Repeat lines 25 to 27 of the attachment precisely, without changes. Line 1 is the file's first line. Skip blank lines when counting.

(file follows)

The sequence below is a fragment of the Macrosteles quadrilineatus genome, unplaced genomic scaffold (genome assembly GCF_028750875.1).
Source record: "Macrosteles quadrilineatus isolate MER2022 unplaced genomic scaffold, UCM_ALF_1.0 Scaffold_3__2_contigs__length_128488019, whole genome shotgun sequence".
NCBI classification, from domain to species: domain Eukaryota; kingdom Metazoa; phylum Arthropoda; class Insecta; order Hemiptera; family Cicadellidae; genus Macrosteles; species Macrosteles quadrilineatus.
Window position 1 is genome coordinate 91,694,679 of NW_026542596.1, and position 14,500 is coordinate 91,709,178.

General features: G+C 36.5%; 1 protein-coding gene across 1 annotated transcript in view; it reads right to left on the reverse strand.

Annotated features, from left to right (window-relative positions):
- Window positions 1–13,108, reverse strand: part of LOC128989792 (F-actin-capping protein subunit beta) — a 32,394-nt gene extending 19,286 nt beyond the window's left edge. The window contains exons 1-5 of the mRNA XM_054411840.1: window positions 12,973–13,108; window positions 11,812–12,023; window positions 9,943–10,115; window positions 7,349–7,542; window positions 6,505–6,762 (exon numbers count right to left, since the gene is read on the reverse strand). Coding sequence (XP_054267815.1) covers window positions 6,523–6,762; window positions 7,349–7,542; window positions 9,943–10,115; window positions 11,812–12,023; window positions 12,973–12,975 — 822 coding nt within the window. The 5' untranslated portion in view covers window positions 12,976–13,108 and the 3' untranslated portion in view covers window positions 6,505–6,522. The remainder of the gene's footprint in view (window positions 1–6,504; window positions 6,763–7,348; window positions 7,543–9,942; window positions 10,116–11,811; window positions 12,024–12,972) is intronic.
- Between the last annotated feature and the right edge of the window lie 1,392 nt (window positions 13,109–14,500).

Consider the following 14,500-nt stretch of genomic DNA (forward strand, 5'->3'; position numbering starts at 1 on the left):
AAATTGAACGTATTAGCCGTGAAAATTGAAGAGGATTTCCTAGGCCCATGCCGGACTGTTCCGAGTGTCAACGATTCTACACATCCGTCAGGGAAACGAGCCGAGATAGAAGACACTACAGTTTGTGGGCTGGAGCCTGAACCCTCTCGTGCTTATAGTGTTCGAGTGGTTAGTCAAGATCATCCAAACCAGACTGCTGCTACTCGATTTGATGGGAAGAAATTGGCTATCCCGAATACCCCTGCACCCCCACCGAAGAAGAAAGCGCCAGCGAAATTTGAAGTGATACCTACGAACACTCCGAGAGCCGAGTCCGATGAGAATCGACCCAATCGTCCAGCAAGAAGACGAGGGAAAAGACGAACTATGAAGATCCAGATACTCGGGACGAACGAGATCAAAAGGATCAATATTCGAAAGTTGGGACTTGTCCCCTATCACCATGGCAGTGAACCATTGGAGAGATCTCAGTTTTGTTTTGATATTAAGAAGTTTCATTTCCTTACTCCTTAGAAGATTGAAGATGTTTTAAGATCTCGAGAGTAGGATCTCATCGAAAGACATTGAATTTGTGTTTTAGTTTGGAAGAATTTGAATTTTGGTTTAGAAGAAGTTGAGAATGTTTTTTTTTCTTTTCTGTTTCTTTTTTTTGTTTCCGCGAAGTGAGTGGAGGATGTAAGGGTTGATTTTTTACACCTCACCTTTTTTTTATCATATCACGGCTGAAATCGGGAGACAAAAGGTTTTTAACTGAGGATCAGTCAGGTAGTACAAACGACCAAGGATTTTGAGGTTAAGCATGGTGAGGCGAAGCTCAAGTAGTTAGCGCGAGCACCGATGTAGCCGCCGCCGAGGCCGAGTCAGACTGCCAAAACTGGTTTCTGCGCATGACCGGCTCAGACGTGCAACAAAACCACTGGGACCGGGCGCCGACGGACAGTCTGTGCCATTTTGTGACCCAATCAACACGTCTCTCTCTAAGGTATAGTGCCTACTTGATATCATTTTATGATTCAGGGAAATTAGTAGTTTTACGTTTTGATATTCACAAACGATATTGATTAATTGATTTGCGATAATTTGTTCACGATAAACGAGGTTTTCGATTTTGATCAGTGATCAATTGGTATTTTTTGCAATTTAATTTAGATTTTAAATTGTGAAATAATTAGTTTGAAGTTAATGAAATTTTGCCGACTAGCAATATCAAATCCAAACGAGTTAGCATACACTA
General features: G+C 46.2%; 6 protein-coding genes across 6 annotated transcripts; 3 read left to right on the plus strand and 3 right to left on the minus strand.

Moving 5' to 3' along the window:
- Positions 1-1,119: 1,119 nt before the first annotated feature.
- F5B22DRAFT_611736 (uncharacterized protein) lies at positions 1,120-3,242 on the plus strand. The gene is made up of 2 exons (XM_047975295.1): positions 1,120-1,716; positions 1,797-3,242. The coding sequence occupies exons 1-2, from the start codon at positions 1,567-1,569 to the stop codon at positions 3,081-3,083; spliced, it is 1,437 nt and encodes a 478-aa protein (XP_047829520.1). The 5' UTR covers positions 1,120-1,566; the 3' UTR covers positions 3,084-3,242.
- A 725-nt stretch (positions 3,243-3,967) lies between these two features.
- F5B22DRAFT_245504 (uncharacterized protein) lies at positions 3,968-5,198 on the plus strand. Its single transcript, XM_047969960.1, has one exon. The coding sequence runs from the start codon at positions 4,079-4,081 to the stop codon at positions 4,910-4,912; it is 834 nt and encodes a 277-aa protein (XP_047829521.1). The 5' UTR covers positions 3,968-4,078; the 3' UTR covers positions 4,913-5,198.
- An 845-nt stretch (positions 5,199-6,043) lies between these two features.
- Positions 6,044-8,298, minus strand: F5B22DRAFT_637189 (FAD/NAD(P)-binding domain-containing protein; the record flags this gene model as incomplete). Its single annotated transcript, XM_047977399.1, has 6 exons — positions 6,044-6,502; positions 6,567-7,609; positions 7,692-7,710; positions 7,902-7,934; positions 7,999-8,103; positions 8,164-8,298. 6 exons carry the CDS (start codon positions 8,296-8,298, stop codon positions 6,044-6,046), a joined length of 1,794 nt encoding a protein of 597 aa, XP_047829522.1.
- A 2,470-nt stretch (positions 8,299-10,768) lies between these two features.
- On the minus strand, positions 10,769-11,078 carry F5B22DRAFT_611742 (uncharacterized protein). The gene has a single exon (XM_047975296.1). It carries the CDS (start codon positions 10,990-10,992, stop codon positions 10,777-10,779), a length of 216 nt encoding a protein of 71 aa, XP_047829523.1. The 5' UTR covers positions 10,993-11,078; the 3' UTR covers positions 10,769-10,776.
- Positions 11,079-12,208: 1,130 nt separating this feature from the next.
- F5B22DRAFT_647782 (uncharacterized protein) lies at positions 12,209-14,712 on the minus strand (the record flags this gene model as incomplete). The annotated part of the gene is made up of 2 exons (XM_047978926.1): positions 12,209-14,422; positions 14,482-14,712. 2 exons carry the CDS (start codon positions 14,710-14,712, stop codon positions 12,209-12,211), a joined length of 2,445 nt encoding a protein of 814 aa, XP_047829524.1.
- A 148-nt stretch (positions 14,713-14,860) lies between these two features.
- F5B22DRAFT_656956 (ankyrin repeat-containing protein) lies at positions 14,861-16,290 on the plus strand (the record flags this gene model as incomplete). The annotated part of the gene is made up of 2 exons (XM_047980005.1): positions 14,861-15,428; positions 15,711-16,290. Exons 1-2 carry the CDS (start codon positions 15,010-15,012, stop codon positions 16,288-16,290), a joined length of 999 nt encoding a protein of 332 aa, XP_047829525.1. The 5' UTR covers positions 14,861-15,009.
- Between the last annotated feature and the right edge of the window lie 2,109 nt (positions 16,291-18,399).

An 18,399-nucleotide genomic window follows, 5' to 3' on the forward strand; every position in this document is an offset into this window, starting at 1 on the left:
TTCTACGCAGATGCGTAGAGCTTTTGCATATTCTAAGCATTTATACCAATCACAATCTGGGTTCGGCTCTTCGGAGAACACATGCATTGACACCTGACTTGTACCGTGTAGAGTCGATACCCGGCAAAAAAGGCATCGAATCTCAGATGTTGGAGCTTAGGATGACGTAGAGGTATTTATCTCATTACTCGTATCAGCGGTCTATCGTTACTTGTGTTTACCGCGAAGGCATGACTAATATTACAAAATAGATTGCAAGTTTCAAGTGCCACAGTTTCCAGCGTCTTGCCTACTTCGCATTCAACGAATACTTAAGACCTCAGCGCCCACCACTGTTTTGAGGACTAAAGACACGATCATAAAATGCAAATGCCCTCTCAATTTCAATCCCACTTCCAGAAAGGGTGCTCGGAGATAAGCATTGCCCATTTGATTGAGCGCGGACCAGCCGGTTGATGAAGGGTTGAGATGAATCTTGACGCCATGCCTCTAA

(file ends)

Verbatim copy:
- Between the last annotated feature and the right edge of the window lie 2,109 nt (positions 16,291-18,399).

An 18,399-nucleotide genomic window follows, 5' to 3' on the forward strand; every position in this document is an offset into this window, starting at 1 on the left:
TTCTACGCAGATGCGTAGAGCTTTTGCATATTCTAAGCATTTATACCAATCACAATCTGGGTTCGGCTCTTCGGAGAACACATGCATTGACACCTGACTTGTACCGTGTAGAGTCGATACCCGGCAAAAAAGGCATCGAATCTCAGATGTTGGAGCTTAGGATGACGTAGAGGTATTTATCTCATTACTCGTATCAGCGGTCTATCGTTACTTGTGTTTACCGCGAAGGCATGACTAATATTACAAAATAGATTGCAAGTTTCAAGTGCCACAGTTTCCAGCGTCTTGCCTACTTCGCATTCAACGAATACTTAAGACCTCAGCGCCCACCACTGTTTTGAGGACTAAAGACACGATCATAAAATGCAAATGCCCTCTCAATTTCAATCCCACTTCCAGAAAGGGTGCTCGGAGATAAGCATTGCCCATTTGATTGAGCGCGGACCAGCCGGTTGATGAAGGGTTGAGATGAATCTTGACGCCATGCCTCTAA